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Why Didn't John Roberts "Stretch" to Find Arizona's Law Enforcing Federal Immigration Statutes Constitutional?


RUSH: If you gotta go into all kinds of contortions, if you got to go outside the bounds of the law to save the act, and that's what the New York Times quotes Justice Roberts saying. Justice Roberts suggested that even he didn't find the tax argument especially plausible, but he quoted Justice Holmes to explain why it was good enough. "As between two possible interpretations of a statute, by one of which it would be unconstitutional and by the other valid," Justice Holmes wrote, that would be Oliver Wendell, "our plain duty is to adopt that which will save the act."

This is the New York Times reporting that Roberts, "Gosh, I got to save the act. I got to save the act." So he went back and found Oliver Wendell Holmes: "As between two possible interpretations of a statute, by one of which it would be unconstitutional and by the other valid, our plain duty is to adopt that which will save the act."

Well, excuse me, Mr. Justice Roberts, but how did that work in your Arizona finding?

It's almost as if the chief justice thinks if you can imagine that the law is constitutional, then you have to rule that it is. So now we're told that the guiding principle on the Supreme Court is we got to move heaven and earth to make sure the act is constitutional. We have to save the act. If it's the worst piece of crap ever to come out of Congress, we have to save this piece of garbage!

So if you can imagine that a law could somehow be constitutional if you do this or you do that, then that's what you do. This is insane. I do, folks, I feel like the police chief in my town just had a press conference and said, "We have changed our mission. We are now going to be facilitating people who wish to break into your property, because it's not right that you've made it so hard for them."  There's nowhere to go here. There's nowhere to turn. I have people saying, "Hey, Rush, tax bills have to originate in the House. This thing originated in the Senate." It really didn't. Harry Reid took a House bill and gutted it and put Obamacare in it. 

But the point still is, okay, let's say that that hadn't happened. Let's say that the bill was unconstitutional because it originated in the Senate. I hate to tell you, where do we have to go to get that determined? We have to go right back to the SCOTUS. What are they gonna do, rule it unconstitutional because that happened? No. You really bring this case to us simply because the thing originated in the Senate, not the House, that's a minor point. Everybody knew that they wanted to spend the money anyway, so who cares. Well, we do. The Constitution says that this stuff has to originate in the House. Well, it's not our job to find this stuff unconstitutional. So we'll look the other way. We got nowhere to go is my point.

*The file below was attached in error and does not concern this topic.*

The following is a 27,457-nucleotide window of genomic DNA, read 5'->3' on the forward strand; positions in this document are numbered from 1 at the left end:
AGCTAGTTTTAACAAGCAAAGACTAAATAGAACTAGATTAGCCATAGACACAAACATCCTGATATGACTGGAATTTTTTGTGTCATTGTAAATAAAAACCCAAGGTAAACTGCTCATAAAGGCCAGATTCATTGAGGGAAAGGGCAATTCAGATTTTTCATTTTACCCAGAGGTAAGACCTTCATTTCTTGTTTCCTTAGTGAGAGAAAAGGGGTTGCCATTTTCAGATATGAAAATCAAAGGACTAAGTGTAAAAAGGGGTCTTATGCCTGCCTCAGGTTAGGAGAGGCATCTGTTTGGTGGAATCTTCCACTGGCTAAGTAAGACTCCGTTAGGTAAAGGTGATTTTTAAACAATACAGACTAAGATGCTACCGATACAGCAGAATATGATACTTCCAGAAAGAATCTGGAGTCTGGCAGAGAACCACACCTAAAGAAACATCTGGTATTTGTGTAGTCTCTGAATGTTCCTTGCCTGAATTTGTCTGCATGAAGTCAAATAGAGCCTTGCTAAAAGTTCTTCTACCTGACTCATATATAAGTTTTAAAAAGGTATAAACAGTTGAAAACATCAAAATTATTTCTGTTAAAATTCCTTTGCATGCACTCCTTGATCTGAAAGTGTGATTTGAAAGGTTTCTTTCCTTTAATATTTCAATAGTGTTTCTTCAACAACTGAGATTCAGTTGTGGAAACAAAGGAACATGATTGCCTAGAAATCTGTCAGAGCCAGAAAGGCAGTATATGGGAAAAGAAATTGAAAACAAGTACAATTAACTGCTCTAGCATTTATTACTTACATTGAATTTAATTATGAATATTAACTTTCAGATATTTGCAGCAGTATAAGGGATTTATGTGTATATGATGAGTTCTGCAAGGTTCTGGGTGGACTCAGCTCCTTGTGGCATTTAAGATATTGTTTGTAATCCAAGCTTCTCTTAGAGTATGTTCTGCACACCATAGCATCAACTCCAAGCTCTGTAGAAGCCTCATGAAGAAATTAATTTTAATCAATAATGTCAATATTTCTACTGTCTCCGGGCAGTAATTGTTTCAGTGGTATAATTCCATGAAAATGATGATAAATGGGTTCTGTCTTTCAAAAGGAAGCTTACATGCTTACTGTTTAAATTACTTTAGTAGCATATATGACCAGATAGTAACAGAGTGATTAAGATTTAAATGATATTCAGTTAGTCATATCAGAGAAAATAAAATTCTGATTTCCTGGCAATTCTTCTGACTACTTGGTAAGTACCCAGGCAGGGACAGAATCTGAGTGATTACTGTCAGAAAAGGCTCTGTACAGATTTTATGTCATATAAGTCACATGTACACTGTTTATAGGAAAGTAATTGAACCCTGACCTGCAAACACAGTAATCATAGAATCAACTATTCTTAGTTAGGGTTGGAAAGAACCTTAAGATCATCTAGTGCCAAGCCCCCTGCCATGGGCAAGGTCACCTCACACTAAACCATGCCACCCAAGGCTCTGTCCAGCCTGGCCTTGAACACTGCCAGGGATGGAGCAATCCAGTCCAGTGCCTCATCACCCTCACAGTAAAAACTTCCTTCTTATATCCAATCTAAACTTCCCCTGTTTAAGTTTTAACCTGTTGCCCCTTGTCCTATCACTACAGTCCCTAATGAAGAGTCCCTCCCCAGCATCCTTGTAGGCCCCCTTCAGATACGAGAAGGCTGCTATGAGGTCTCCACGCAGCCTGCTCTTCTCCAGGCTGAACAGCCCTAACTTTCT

Now, it doesn't appear to me, I know the two cases are different, but it doesn't appear to me that the chief justice went out of his way to find Arizona's immigration law constitutional. Now, I know that the Arizona law, that case was a case that was Arizona versus the regime and there was no congressional legislation per se that was being argued. But at the end of the day, it was. Federal immigration law was not being enforced. Arizona is falling apart because of it. They passed their own laws which mirrored the federal governments laws so they can enforce them. And the court said you can't.

So it's not consistent. We're gonna do everything we can to make sure the act is upheld. No. Only certain acts. But in both cases, they're legislation from the people. Obamacare was legislation that came from the elected representatives of the people. And the Arizona case came from the people and their elected representatives in the state. State legislation didn't count, federal legislation. Anyway, I've about said all there is to say on this. I just wanted to get it off my chest.

Great to have you back here, folks. Open line Friday. Rush Limbaugh at 1-800-282-2882.

"It's not our job to protect the people from the consequences of their political choices."
You see, in Arizona, you know what, political choices, we don't agree with your political choices, we're gonna reject your choices in Arizona.



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